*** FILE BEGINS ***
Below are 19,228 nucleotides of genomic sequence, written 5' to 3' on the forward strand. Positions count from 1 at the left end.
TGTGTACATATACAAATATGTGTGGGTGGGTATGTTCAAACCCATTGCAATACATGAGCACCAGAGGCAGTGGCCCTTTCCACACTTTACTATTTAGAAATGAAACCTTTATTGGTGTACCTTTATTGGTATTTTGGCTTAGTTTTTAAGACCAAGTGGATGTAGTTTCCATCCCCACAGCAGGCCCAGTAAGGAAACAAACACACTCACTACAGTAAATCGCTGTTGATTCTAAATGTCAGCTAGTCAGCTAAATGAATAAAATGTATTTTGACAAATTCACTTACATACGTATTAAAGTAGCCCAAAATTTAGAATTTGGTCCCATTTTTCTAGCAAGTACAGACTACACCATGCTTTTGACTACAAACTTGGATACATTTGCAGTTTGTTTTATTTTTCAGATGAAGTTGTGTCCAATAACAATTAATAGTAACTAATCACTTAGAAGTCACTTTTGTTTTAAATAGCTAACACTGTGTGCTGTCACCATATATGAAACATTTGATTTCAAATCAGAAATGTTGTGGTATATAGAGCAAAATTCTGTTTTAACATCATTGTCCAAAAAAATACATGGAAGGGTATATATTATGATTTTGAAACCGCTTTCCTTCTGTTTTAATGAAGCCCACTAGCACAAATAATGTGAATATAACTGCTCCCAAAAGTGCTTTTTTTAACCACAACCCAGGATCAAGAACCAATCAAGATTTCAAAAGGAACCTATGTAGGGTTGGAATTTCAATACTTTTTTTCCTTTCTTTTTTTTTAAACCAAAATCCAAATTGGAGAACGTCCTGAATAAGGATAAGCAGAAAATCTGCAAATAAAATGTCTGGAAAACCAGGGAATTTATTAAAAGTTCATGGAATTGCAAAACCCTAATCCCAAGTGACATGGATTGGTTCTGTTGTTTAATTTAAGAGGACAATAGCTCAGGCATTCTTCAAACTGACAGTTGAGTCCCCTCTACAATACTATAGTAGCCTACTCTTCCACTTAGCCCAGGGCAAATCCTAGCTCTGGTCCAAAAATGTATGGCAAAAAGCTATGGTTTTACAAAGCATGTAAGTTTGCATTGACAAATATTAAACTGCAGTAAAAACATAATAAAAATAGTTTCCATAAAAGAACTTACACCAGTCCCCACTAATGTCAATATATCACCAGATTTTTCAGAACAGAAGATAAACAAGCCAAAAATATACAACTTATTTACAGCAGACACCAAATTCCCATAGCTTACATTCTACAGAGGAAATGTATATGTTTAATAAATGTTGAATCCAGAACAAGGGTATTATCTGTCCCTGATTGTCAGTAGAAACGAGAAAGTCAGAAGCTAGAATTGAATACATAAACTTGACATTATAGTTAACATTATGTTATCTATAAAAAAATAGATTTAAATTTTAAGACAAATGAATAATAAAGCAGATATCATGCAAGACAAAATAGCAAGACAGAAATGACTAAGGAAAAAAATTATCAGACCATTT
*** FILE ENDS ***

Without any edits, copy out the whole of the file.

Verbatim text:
Below are 19,228 nucleotides of genomic sequence, written 5' to 3' on the forward strand. Positions count from 1 at the left end.
TGTGTACATATACAAATATGTGTGGGTGGGTATGTTCAAACCCATTGCAATACATGAGCACCAGAGGCAGTGGCCCTTTCCACACTTTACTATTTAGAAATGAAACCTTTATTGGTGTACCTTTATTGGTATTTTGGCTTAGTTTTTAAGACCAAGTGGATGTAGTTTCCATCCCCACAGCAGGCCCAGTAAGGAAACAAACACACTCACTACAGTAAATCGCTGTTGATTCTAAATGTCAGCTAGTCAGCTAAATGAATAAAATGTATTTTGACAAATTCACTTACATACGTATTAAAGTAGCCCAAAATTTAGAATTTGGTCCCATTTTTCTAGCAAGTACAGACTACACCATGCTTTTGACTACAAACTTGGATACATTTGCAGTTTGTTTTATTTTTCAGATGAAGTTGTGTCCAATAACAATTAATAGTAACTAATCACTTAGAAGTCACTTTTGTTTTAAATAGCTAACACTGTGTGCTGTCACCATATATGAAACATTTGATTTCAAATCAGAAATGTTGTGGTATATAGAGCAAAATTCTGTTTTAACATCATTGTCCAAAAAAATACATGGAAGGGTATATATTATGATTTTGAAACCGCTTTCCTTCTGTTTTAATGAAGCCCACTAGCACAAATAATGTGAATATAACTGCTCCCAAAAGTGCTTTTTTTAACCACAACCCAGGATCAAGAACCAATCAAGATTTCAAAAGGAACCTATGTAGGGTTGGAATTTCAATACTTTTTTTCCTTTCTTTTTTTTTAAACCAAAATCCAAATTGGAGAACGTCCTGAATAAGGATAAGCAGAAAATCTGCAAATAAAATGTCTGGAAAACCAGGGAATTTATTAAAAGTTCATGGAATTGCAAAACCCTAATCCCAAGTGACATGGATTGGTTCTGTTGTTTAATTTAAGAGGACAATAGCTCAGGCATTCTTCAAACTGACAGTTGAGTCCCCTCTACAATACTATAGTAGCCTACTCTTCCACTTAGCCCAGGGCAAATCCTAGCTCTGGTCCAAAAATGTATGGCAAAAAGCTATGGTTTTACAAAGCATGTAAGTTTGCATTGACAAATATTAAACTGCAGTAAAAACATAATAAAAATAGTTTCCATAAAAGAACTTACACCAGTCCCCACTAATGTCAATATATCACCAGATTTTTCAGAACAGAAGATAAACAAGCCAAAAATATACAACTTATTTACAGCAGACACCAAATTCCCATAGCTTACATTCTACAGAGGAAATGTATATGTTTAATAAATGTTGAATCCAGAACAAGGGTATTATCTGTCCCTGATTGTCAGTAGAAACGAGAAAGTCAGAAGCTAGAATTGAATACATAAACTTGACATTATAGTTAACATTATGTTATCTATAAAAAAATAGATTTAAATTTTAAGACAAATGAATAATAAAGCAGATATCATGCAAGACAAAATAGCAAGACAGAAATGACTAAGGAAAAAAATTATCAGACCATTT